“Gratitude instead to you, Doctor Mizrahi!” he grinned.  She wished he would stop and to her surprise he quickly did.  “What cargo you bring is nearly lost.  Fear always the Kin our loss.  Fear always, to fall through the skein.”

            She sensed a change in Abei’s tone—more open, almost introspective in a way he surely lacked the capacity to be.  Another step forward in his learning process?  She decided to poke at it, to see if it would shrivel or stick.  “You used the word ‘skein.’  What does that mean to the Kin?  What’s the skein, to you?”

            He gave an odd look, as though it were a silly question.  Almost disdainful.  “Hardly can it say, skein and Kin to be separate.  Skein is the truth through that we walk.  For between the many truths is empty.”

            Lorena nodded, overselling her half-comprehension.  He meant the Ouro network, didn’t he?  A universe nested in nutshells of steel and silicon.  She found herself glancing to Bea for a hint, the splash of shame soaking in as the other woman nodded.

            But then Abei spoke again and parsing his sentences took all her attention.  “Bid am I to throw another invitation.  The minds and all the Kin beloved seek audience.”

            The word audience that threw her off; as though they were being worshipped, in accordance with so many tales of colonial ages past.  Lorena frowned: “Are you saying you want us speaking to the Kin?  On your network, on the ‘skein?’  Instead of just you, and your minds.”

            “A near miss at the barn’s broad side!”  Abei looked smug, convinced he’d pulled off a tricky idiom.  “Invited, all ECV Konoko, to works of the kin.  To walk in our truth, through welcome shelter provided.”

            Ashley Duggins, who had stood only slightly more silent than Karl during this conference, was the first to understand.  “They want to take us on a tour.”

            “Precision!” Abei clapped his hands.

            Lorena struggled for a polite way to refuse.  “We’ve got to file reports,” she said apologetically, “and start up the file transfer.  Of the cargo, I mean.”

            “The need, understands.  Commence our business; knows not when you prefer.  Suggest two hower?”

            This violently confused Lorena.  She was sheepish a moment later: “Two hours.  It…it would be possible.”

            “Then we expect the six!  So lucky, auspicious arriving in such legion!”

            All of us?  It seemed a poor idea.  Corps regulations had been amended in years past, no longer mandating a full-time human presence aboard clippers, but the opposite impulse was thoroughly baked into Academy courses.  The specter of emptying Konoko terrified Lorena so thoroughly and immediately, it surprised her.  Something to grind against, Annika might have said.  “Thank you for the offer.  We would enjoy seeing your habitat.  But I don’t think everyone will want to come, and one of us is…is not crew.  Not an officer.  A passenger.”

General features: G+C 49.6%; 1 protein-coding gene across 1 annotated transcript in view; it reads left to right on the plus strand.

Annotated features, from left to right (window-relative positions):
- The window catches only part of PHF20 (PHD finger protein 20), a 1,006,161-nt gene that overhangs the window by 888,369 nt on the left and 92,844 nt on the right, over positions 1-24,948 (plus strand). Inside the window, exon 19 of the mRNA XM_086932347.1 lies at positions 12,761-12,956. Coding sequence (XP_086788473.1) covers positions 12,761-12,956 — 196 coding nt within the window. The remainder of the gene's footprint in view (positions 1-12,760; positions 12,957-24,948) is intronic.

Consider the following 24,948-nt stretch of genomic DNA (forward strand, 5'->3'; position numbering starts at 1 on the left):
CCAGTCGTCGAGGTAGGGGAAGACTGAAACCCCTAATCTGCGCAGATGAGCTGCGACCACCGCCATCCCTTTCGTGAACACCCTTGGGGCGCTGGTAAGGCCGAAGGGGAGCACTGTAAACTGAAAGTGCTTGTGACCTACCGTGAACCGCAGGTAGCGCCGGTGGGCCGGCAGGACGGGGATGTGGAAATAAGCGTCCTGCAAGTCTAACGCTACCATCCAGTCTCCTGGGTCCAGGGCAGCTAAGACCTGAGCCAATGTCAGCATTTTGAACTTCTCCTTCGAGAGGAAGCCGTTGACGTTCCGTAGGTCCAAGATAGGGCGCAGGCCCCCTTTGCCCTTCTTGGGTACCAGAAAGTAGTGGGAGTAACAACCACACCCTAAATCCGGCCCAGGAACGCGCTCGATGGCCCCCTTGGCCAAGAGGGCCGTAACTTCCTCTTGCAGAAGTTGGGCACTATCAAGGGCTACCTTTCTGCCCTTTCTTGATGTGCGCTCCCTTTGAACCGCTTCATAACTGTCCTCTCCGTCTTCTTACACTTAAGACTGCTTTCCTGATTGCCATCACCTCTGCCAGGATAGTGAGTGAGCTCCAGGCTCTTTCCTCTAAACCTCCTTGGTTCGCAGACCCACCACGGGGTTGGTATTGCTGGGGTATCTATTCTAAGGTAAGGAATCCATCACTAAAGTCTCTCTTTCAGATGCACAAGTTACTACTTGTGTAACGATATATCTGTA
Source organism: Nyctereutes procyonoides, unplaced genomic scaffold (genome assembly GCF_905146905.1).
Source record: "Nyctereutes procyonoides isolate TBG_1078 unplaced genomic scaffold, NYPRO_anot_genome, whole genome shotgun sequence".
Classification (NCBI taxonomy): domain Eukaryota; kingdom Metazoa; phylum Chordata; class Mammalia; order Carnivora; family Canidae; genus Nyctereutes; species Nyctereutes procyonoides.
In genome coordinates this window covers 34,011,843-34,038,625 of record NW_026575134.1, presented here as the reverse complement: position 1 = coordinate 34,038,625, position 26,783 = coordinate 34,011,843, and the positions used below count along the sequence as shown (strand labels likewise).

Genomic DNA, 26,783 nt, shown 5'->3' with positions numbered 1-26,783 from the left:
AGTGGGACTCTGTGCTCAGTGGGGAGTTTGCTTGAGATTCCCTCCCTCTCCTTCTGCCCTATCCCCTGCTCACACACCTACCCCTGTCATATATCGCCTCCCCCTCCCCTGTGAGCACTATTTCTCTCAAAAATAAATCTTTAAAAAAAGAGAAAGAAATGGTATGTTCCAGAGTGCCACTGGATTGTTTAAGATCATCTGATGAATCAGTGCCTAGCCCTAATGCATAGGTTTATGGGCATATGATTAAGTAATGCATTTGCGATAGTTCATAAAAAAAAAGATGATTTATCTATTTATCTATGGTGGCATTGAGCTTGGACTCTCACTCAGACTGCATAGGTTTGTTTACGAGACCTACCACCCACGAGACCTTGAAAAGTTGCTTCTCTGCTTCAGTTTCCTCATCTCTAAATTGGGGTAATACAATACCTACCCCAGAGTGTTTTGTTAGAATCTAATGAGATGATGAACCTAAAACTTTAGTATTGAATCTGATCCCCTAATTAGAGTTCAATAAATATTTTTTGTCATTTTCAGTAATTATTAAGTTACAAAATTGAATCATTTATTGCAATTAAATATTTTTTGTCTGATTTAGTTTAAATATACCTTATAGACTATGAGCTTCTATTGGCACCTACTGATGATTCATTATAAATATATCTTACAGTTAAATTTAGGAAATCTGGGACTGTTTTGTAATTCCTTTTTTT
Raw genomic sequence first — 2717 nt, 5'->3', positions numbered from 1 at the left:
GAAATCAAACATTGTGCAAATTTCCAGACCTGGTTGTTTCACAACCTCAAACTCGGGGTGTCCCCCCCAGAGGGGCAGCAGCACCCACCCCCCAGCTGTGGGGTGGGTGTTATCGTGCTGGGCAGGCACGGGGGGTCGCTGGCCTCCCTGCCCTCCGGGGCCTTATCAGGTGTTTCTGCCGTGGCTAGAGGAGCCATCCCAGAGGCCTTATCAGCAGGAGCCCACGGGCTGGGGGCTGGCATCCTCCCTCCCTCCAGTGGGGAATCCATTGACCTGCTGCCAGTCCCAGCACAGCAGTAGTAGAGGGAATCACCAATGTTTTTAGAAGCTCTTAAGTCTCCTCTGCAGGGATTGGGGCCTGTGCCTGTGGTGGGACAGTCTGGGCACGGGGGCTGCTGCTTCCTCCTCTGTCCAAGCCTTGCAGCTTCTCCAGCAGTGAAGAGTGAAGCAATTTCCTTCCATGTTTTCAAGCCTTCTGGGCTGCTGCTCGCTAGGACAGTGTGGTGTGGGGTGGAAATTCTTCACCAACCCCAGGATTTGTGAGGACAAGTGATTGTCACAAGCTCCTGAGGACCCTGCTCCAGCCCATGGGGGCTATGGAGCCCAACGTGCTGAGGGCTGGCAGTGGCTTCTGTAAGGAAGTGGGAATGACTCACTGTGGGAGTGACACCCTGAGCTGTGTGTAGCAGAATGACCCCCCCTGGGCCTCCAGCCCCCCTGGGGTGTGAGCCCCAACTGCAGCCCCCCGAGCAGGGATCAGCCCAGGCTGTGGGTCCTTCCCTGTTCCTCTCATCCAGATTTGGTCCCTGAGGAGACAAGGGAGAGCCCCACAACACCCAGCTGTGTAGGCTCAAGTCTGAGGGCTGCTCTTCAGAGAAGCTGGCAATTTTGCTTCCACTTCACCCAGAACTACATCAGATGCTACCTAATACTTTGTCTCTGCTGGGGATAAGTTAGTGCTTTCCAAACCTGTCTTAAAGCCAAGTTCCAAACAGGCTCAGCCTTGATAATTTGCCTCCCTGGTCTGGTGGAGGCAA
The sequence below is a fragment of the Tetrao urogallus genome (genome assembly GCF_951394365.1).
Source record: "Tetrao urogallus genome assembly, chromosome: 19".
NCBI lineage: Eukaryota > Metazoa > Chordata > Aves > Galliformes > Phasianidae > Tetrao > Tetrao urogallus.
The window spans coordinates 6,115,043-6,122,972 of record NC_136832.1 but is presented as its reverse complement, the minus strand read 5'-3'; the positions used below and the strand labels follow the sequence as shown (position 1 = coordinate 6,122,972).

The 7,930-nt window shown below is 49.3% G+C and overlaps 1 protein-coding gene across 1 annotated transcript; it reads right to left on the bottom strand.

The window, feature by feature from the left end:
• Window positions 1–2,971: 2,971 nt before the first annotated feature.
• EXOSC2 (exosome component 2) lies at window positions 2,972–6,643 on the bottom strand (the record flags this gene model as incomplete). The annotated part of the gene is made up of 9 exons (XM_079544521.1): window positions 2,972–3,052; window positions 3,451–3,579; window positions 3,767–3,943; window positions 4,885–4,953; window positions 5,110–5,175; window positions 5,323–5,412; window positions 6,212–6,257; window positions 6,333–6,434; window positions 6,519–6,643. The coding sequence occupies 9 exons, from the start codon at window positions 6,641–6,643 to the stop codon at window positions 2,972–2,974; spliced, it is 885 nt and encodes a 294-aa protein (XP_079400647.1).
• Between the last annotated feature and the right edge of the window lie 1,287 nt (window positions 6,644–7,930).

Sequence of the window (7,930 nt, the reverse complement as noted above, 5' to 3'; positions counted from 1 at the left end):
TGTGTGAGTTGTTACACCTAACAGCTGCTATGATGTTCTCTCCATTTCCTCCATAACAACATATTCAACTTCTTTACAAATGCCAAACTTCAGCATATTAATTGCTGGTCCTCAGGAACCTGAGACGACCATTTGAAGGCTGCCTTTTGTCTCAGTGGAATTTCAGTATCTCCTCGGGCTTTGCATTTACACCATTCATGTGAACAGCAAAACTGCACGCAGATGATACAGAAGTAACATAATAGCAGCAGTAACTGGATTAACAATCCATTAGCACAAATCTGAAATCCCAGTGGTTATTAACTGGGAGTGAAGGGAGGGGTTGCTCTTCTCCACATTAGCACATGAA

“Passengers surely welcome with the rest.  And how says, six visitors!  A figure meaning great.  The Kin reaching; water-bound atoms of oxygen.  Many are the sixes.  Proportions serendipitous.”

            “I’ll see what I can do,” said Lorena in the historical fashion of countless people fobbing off petitioners.  Lifting the Marina’s blue helmet from beneath her arm, she popped it over her head and engaged the seals.  Karl and Ashley did the same as Abei grinned with his awfully perfect teeth—enamel unblemished behind anthocyan lips.

*          *          *          

            “You’re kidding me.”  Obo stood with arms crossed and chin dipped to his chest, eyes swiveled up like disbelieving floodlamps.

            “I had the same thought when Abei told me.  But the Ouro seem quite serious about it.”

            “Doesn’t matter what they think.  They can’t compel us to leave the ship.”

            “Yeah, no way that’s legal,” Ashley chimed in.

            Lorena shot her a withering look.  “There’s no law or treaty governing polite invitations.  This is something our hosts want us to do.  They want all six of us—including Miss Leaf, which is why I’ve brought her into this discussion.”  Maxi, standing deliberately opposite the Galley table from Vivek, gave the slightest nod.  She knew better than to voice an opinion.

            “You’re honestly okay with this?” asked Vivek.

            “Color me surprised too,” smirked Beatrice.

            “Look, I don’t like the idea of leaving Konoko any more than the rest of you—even less, I’d bet.  But we’ll need to shut down most of her systems anyway, right?”

            Karl nodded.  “For the transfer, yes.  I would expect three to four hours of downtime while the Ouro A.I.s investigate our computer.”

            “So it’s not as though they’d steal the ship.  What would they see in it, anyway?”

            “Still not chuffed to suit up and take a bath,” Obo said gruffly.

            “Where’s your sense of adventure?”

            “I’ll stay, thank you.”

            “No you won’t.  We’ve been invited and it behooves us to keep the Ouro happy.”

            “Why would they possibly care whether a Tech comes on their tour?”

            “Because, as I’ve already said, they want all of us.  Something about the number six.  It had them very excited.”